"A global experiential hospitality platform"

San Francisco is getting its first NFT-based restaurant and private club. And it's being built right in the middle of a public park.

The wording around the club's recent media blitz reads like a parody of Silicon Valley's repellent buzzwordery. "SHO Club is a member's only NFT-based hospitality club providing exclusive access to immersive experiences and services around its flagship restaurant, SHO," reads the blurb.

What's more galling than the repeated use of the terms "immersive" and "experiential" to describe an actual restaurant is the fact that, as the group's website proudly proclaims, the astronomically expensive and exclusive eatery "is the only rooftop restaurant located on the Salesforce Transit Center's roof." [...]

In a terrifying J.G. Ballard-like dystopian metaphor come to life, the private lounge, which will charge a top-tier membership fee of $300,000 a pop (yes, really, more on that later), will be situated 70 feet above surrounding homeless encampments. [...]

Membership, which begins pre-sale in the next few weeks, is split into three tiers: Earth, Water and Fire. That lowest rung, the Earth tier, will be limited to an oddly specific 2,878 members, and cost a one-time fee of $7,500. For that, alongside their nonfungible token, members get access to the "private members entrance" and "front of the line access." It's a little baffling to know why one would need both. [...]

If the intention of the top Fire tier level was to invoke Fyre Festival vibes, then Sho has succeeded.

For a mere $300,000 (plus a small $9,000 "transaction fee"), Fire tier members, of which there can only be 10, can enjoy "ownership-like benefits." Why anyone would pay that much money to experience the stress of owning a restaurant in San Francisco, a notoriously painful and short-lived endeavor, is unclear.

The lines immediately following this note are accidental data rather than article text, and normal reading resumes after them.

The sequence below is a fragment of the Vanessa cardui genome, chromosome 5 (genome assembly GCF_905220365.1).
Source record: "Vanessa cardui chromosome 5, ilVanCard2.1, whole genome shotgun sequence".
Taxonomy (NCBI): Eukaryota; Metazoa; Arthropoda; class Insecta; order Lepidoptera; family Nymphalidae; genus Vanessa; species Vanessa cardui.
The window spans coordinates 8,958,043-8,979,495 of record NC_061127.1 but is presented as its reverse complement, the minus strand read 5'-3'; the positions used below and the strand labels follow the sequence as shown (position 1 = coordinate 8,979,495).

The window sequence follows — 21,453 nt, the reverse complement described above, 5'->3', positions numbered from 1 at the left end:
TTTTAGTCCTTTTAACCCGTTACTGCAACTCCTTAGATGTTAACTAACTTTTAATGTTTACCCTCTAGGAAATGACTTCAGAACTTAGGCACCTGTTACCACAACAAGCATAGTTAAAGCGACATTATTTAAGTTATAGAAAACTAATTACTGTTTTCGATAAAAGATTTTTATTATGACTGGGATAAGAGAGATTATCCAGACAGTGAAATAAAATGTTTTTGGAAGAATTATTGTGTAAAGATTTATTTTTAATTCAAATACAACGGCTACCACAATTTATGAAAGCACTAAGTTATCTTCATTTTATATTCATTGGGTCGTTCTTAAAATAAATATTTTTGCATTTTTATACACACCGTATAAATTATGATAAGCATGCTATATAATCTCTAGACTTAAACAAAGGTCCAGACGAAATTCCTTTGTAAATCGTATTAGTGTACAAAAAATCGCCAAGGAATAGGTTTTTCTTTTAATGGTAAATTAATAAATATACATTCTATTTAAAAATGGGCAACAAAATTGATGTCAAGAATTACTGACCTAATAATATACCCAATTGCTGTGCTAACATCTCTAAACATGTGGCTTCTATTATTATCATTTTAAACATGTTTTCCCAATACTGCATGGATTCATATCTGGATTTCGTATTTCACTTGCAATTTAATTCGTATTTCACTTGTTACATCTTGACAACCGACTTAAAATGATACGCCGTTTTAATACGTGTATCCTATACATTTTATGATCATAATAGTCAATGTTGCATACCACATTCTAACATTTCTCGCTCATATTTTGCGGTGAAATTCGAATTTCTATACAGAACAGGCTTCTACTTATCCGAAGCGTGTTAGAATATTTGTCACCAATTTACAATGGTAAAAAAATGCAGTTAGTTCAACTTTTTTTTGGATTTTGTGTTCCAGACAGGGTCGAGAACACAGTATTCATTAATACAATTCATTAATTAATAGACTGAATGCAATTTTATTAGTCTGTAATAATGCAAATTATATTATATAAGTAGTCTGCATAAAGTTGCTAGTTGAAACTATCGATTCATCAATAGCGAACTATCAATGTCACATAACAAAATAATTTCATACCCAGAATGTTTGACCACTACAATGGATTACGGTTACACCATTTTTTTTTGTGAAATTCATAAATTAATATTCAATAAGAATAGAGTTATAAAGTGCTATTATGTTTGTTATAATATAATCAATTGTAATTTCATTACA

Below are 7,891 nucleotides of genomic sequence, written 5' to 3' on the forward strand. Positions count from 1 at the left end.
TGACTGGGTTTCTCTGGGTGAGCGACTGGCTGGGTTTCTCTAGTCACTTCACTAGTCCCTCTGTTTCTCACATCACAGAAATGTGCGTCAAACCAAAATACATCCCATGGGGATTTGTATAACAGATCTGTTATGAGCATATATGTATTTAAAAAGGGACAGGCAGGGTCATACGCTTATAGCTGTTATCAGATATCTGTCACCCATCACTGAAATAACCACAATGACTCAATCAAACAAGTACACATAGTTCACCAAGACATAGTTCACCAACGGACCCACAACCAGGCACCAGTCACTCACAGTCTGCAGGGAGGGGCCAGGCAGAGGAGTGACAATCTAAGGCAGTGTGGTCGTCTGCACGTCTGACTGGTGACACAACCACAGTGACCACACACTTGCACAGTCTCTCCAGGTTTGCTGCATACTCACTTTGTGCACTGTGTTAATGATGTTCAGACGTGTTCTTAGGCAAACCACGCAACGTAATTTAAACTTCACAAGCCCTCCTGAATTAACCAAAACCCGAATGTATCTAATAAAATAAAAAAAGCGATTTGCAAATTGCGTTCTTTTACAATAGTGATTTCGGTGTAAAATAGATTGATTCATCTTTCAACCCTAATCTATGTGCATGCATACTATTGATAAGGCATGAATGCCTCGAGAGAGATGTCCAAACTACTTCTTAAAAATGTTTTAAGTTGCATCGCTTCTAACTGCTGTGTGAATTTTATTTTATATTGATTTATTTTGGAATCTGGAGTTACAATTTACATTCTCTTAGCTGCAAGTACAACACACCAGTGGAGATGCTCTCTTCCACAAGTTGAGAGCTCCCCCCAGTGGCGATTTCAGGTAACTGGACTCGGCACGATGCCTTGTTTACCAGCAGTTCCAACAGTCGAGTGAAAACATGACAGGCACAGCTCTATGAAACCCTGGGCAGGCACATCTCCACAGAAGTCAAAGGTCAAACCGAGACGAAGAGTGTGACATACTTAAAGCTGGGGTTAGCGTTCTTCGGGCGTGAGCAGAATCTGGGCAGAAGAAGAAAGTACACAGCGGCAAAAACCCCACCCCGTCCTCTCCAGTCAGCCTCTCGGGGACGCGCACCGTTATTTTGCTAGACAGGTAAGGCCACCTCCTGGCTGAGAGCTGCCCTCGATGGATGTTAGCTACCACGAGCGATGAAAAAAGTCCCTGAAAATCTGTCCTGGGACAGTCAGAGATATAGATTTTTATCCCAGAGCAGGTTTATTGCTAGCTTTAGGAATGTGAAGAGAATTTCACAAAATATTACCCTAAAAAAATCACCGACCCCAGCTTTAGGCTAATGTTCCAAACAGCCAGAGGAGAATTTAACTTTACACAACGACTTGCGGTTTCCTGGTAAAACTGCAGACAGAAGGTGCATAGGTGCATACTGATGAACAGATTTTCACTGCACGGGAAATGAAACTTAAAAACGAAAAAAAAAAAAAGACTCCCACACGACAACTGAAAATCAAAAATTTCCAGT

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6 Responses:

  1. Krisjohn says:

    *sound of vomit trying to escape. repeatedly*

  2. McDanno says:

    I mean, this just a straight-up scam, right? Nothing will ever be built. We'll get another year of headlines about failure to start construction, then the dude behind this will quietly disappear into the fog and the $30 million will never be seen again.

    The tell is in the line "will open next year" when they haven't even started. Since when has permitting for something like this ever happened in a year in San Francisco?

    • McDanno says:

      Though, I suppose you could also just say it includes the three magic garbage letters as an ironclad indication of scamminess.

    • Eric says:

      Scam restaurants open all the time in San Francisco. Remember Farina Pizza and how the owners mysteriously didn't exist when it came time to pay the bills? Or those con artists who tried to reboot the Church St. location of Chow? This is pretty similar in scope, they're renting out an existing space that's already prepared for a restaurant.

      If anything this is even easier because they merely have to fool a self-selecting group of investors who don't understand the difference between real money and magical internet points.

    • thielges says:

      The total proceeds for Earth, Water, and Fyre dues come within 1% of en even $30M as you have computed.  I can imagine the founders of this operation starting out with a $30M number they want to collect and working backwards from that, leaving ~1% for banking, accounting, marketing, and legal fees.

      As to the latter the Fire tier gets “ownership-like benefits.”   It would be ironic if the Fire cohort were then left holding the bag to make Earth and Water whole in the event of bankruptcy.  Better understand that contract really well before signing.

  3. MattyJ says:

    My favorite part is where the mid-tier membership includes a special member's dinner, where "food & beverage [is] not included." That's rich.

    I'm praying for a lottery win so I can buy a membership, hope that it gets built, and take a dump on the rug.

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